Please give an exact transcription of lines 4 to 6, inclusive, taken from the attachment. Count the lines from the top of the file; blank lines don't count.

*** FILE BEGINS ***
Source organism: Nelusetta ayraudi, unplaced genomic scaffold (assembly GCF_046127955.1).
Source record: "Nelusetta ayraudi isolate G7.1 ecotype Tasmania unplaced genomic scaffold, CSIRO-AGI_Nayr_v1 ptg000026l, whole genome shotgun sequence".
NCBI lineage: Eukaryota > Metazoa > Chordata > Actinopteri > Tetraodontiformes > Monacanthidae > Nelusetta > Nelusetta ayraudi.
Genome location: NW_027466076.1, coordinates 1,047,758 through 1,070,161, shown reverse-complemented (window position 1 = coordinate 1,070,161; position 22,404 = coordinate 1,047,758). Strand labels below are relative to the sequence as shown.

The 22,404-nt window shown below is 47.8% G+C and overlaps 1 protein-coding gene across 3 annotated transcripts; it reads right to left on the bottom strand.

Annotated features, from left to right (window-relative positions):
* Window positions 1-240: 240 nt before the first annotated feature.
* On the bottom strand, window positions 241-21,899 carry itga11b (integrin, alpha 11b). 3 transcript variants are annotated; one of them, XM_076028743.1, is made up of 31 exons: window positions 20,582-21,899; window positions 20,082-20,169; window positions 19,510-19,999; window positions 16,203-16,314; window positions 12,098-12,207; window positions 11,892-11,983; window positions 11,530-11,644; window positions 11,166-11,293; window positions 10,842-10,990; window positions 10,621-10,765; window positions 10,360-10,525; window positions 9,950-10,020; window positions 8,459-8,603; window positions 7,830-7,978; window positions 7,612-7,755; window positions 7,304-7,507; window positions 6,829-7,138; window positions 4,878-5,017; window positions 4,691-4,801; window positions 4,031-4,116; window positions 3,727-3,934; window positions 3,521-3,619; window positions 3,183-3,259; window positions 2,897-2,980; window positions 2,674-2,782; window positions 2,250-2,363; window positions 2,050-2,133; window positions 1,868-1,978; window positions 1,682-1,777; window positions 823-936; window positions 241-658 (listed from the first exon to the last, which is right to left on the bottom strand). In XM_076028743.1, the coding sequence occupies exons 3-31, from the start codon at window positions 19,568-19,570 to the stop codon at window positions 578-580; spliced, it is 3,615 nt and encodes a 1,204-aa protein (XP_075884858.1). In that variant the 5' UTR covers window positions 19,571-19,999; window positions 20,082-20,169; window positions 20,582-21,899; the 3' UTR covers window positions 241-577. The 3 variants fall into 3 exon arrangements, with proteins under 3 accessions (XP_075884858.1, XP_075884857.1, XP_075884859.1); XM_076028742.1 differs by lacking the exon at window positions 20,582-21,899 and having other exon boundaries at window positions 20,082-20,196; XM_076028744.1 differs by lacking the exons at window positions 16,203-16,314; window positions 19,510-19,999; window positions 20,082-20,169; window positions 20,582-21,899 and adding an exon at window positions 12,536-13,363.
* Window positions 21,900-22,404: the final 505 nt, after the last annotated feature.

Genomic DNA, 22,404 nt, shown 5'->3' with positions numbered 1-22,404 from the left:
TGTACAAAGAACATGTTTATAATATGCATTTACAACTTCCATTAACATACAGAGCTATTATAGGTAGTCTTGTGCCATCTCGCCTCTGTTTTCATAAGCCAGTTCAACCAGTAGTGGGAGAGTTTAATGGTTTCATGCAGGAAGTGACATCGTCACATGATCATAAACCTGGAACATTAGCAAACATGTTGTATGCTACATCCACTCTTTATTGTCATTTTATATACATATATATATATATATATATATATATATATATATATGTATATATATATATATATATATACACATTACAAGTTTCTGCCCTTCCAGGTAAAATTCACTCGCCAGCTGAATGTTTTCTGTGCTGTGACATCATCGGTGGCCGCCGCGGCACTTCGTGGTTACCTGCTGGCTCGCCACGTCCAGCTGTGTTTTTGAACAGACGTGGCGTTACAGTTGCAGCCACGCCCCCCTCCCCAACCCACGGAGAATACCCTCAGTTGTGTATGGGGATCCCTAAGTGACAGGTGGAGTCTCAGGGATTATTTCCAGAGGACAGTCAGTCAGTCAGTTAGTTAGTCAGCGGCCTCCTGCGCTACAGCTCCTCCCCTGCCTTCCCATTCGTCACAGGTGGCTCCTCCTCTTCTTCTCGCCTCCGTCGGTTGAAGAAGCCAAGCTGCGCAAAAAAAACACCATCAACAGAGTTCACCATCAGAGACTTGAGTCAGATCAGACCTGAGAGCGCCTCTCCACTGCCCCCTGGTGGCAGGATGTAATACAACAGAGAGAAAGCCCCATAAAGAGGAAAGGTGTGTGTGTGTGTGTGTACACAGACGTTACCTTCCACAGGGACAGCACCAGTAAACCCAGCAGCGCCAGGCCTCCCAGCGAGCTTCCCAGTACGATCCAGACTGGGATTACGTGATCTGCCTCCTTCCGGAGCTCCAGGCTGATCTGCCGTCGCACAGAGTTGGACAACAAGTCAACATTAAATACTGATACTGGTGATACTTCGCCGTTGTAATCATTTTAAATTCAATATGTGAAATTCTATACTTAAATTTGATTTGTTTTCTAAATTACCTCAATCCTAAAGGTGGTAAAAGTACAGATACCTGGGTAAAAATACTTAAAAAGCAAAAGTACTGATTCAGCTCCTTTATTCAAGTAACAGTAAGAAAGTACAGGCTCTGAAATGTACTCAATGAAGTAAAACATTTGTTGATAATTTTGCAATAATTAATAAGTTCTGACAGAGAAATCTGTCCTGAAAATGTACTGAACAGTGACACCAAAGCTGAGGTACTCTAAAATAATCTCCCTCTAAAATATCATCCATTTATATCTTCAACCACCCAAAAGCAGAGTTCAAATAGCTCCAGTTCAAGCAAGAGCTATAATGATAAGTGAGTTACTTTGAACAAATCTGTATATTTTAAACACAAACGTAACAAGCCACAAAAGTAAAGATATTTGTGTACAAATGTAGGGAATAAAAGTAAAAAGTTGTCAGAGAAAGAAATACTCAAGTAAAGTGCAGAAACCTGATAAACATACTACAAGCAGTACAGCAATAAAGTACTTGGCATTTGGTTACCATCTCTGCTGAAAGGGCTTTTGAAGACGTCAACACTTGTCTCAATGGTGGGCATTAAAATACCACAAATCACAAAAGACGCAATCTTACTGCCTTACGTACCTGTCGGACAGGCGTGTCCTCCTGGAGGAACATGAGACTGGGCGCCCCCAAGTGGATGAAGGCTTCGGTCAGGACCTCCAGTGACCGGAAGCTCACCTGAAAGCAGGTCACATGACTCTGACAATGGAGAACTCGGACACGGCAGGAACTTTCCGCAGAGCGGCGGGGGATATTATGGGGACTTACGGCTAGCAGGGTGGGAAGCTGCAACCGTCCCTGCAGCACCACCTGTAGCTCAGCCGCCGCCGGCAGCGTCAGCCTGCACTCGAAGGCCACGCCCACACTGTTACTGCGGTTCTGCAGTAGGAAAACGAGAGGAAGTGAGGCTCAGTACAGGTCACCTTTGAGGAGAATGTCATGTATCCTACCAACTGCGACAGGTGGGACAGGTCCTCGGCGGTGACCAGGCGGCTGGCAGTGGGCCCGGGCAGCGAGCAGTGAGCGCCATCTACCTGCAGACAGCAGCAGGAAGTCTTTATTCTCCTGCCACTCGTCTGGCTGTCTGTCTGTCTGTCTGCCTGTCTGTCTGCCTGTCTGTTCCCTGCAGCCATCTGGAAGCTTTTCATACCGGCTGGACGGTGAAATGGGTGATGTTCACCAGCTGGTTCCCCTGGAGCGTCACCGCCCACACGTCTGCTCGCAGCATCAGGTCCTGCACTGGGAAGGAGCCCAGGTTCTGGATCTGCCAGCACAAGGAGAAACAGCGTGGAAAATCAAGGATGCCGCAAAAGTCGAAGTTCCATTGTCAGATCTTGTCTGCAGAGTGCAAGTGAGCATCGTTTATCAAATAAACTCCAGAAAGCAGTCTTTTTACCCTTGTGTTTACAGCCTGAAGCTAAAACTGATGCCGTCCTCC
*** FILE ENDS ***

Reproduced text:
Genome location: NW_027466076.1, coordinates 1,047,758 through 1,070,161, shown reverse-complemented (window position 1 = coordinate 1,070,161; position 22,404 = coordinate 1,047,758). Strand labels below are relative to the sequence as shown.

The 22,404-nt window shown below is 47.8% G+C and overlaps 1 protein-coding gene across 3 annotated transcripts; it reads right to left on the bottom strand.

Annotated features, from left to right (window-relative positions):